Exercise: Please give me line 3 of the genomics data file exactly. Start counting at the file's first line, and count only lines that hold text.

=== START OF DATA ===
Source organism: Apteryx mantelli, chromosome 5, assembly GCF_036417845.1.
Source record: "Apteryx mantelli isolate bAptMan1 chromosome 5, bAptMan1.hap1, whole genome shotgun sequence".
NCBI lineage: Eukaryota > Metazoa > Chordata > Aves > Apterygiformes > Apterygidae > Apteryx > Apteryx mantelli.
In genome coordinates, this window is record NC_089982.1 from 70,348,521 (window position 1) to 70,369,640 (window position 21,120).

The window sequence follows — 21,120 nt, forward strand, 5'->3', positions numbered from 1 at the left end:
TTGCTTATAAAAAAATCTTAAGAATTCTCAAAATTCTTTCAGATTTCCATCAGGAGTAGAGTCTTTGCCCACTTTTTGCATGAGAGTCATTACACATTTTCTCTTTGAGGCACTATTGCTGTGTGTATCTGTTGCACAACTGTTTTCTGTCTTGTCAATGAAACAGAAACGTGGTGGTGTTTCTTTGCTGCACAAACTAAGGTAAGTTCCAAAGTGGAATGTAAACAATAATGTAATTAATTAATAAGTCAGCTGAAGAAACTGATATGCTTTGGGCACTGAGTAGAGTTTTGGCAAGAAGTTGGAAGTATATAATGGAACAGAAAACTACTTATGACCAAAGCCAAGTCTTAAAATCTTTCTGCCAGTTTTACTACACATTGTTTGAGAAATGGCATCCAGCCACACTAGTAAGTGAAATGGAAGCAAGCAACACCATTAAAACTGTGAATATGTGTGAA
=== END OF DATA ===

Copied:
NCBI lineage: Eukaryota > Metazoa > Chordata > Aves > Apterygiformes > Apterygidae > Apteryx > Apteryx mantelli.